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THE RUNNER by Peter May: Book Review

East is East and West is West and never the twain shall meet. Rudyard Kipling certainly knew what he was writing about.  Almost.

The Runner by Peter May is what the author calls The Fifth China Thriller.   It was written in 2003 but published in the United States only this year.  I had read one book in the series previously, but it would be better to read the books in order to follow the story line.

Li Yan is a Deputy Section Chief in the Beijing Police Department, a high-ranking position.  He is more modern and innovative than most of his colleagues, having spent time in America and picked up some of its investigative techniques.  This, of course, does not always make him popular, especially with his deputy, the more traditional and very jealous Tao Heng.  When Li went to Washington as a liaison at the Chinese embassy, Tao succeeded him in Beijing and hoped to be appointed permanently to the Deputy Section Chief position.  But when Li returned he received the appointment, and this has colored the relationship between the two ever since.

The plot of The Runner involves the mysterious deaths of several outstanding Chinese athletes–runners, a weight lifter, and a swimmer–all of whom were destined to be medal winners in the Chinese-American Games taking place as the novel opens and that are a prequel to the upcoming Olympics.  Remember, this book was published in 2003.   There seems to be no common denominator among the deaths–a heart attack, a car accident, a suicide.  But there are too many deaths in too short a time not to arouse Li’s suspicions.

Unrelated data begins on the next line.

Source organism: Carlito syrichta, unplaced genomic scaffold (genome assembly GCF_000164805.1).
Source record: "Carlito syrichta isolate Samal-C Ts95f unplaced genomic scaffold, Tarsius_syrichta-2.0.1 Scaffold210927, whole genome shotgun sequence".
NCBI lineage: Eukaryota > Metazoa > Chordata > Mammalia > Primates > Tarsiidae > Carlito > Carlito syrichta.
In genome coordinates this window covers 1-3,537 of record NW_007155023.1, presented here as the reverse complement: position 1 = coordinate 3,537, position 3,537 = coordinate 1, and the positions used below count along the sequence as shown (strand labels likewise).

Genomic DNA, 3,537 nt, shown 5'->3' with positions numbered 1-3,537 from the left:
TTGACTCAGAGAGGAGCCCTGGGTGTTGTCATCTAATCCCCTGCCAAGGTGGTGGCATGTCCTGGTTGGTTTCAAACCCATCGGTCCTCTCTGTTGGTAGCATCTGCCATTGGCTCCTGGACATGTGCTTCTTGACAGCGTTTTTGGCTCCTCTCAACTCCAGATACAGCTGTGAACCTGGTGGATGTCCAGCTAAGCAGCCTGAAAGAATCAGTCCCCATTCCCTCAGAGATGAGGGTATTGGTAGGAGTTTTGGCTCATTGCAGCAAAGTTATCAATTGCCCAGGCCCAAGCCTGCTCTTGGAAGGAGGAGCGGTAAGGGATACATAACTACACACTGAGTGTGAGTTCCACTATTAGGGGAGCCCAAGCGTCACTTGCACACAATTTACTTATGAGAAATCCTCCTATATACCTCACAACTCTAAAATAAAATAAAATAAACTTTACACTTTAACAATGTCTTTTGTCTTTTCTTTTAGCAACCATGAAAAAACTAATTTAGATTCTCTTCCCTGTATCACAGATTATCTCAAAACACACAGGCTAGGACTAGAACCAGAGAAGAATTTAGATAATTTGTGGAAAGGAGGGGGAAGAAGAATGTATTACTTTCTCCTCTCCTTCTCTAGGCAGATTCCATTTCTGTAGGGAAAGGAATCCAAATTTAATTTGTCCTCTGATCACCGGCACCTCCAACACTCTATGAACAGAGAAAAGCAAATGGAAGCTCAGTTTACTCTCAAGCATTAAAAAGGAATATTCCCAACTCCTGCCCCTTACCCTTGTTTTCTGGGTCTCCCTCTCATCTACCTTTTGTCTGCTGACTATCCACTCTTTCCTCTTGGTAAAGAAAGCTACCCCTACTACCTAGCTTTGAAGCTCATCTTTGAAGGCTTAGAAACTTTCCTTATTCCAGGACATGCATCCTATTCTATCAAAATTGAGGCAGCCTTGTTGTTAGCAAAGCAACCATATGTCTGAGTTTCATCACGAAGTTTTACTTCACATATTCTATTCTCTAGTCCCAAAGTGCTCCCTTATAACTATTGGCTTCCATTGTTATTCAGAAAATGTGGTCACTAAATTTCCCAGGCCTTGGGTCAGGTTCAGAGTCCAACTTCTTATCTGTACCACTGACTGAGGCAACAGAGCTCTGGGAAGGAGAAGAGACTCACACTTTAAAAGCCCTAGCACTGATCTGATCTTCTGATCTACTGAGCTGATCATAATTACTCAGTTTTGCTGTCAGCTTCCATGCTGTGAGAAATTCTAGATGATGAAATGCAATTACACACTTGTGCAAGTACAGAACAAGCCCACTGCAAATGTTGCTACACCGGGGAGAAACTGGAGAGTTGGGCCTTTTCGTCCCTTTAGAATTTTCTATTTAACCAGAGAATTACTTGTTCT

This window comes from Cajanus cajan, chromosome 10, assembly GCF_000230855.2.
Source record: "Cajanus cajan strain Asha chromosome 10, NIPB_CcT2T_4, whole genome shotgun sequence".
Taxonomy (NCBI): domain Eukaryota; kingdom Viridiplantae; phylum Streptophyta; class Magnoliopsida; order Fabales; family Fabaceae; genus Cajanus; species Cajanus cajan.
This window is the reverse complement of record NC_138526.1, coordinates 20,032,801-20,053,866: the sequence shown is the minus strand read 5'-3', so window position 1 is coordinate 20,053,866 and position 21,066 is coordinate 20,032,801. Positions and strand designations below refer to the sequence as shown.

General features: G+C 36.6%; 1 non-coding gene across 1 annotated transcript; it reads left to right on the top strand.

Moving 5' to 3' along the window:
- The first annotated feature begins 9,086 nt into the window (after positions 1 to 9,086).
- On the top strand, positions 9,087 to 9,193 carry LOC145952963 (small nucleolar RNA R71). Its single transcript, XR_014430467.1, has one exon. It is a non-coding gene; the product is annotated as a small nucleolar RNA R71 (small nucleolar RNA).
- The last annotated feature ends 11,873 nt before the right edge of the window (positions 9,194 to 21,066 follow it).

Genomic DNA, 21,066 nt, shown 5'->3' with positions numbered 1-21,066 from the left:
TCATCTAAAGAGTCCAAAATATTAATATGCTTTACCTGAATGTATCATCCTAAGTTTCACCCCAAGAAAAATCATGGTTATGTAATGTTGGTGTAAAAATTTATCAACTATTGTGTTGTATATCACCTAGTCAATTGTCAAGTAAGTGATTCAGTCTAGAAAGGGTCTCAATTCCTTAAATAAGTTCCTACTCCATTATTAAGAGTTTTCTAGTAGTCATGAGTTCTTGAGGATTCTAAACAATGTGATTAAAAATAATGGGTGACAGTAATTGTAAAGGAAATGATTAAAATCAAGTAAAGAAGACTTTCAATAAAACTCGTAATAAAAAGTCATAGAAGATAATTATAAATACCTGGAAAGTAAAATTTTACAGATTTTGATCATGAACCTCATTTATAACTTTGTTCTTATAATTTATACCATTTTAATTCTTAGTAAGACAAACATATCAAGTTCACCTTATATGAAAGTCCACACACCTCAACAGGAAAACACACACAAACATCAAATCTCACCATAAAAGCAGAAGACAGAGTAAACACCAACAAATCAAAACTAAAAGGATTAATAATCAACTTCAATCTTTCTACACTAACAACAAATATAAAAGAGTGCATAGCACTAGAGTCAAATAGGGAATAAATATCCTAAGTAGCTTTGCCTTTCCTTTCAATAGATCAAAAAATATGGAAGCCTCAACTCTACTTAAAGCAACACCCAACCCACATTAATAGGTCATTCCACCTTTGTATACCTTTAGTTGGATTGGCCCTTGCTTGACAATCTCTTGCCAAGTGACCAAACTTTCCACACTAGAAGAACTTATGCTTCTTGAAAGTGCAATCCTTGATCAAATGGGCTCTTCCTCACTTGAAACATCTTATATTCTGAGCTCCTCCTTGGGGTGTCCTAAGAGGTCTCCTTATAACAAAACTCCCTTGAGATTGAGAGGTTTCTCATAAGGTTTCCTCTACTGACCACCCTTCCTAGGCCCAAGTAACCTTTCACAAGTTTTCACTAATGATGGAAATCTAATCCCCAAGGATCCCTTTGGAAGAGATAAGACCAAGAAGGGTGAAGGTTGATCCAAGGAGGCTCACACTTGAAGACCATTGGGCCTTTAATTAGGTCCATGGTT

Alongside the athletes’ deaths is the upcoming marriage of Li and Margaret Campbell, the American pathologist who met Li years ago when she visited Beijing to give a series of lectures.  Theirs has been a difficult on-and-off-again romance, given the cultural differences and geographical distances between them.  By the time this novel opens much of that has been resolved, and the two are planning their wedding for the upcoming week, shortly before Margaret is due to deliver their baby.

What Margaret does not know is that once married, Li will automatically be fired from his job, as no one in his high position is allowed to marry a foreign national.

In addition to this unknown, there is the known–the fact that both Margaret’s mother, who is coming from Connecticut to Beijing for the wedding, and Li’s father, who is coming to Beijing from the countryside for the wedding, are against the marriage for the same reason.  Neither thinks their child’s upcoming marriage partner is appropriate.  Racism and xenophobia abound here, but there also is a very interesting dynamic that shows the long-standing tensions between parent and child in both families.

Both Li and Margaret are headstrong, not easy people to get along with in their relationships with their parents.  It’s a sidelight that makes both of them, and their parents, more interesting, more human.  And Peter May does an excellent job showing these tensions and the long-standing issues that separate generations in the same family.

While I strongly recommend starting this series with the first novel, The Firemaker, each book may be read independently.  But May makes his characters so fascinating and the culture of China’s capital city so intriguing that it’s worth going back to the beginning to follow Li and Margaret, in both their public and private lives.

You can read more about Peter May at his web site.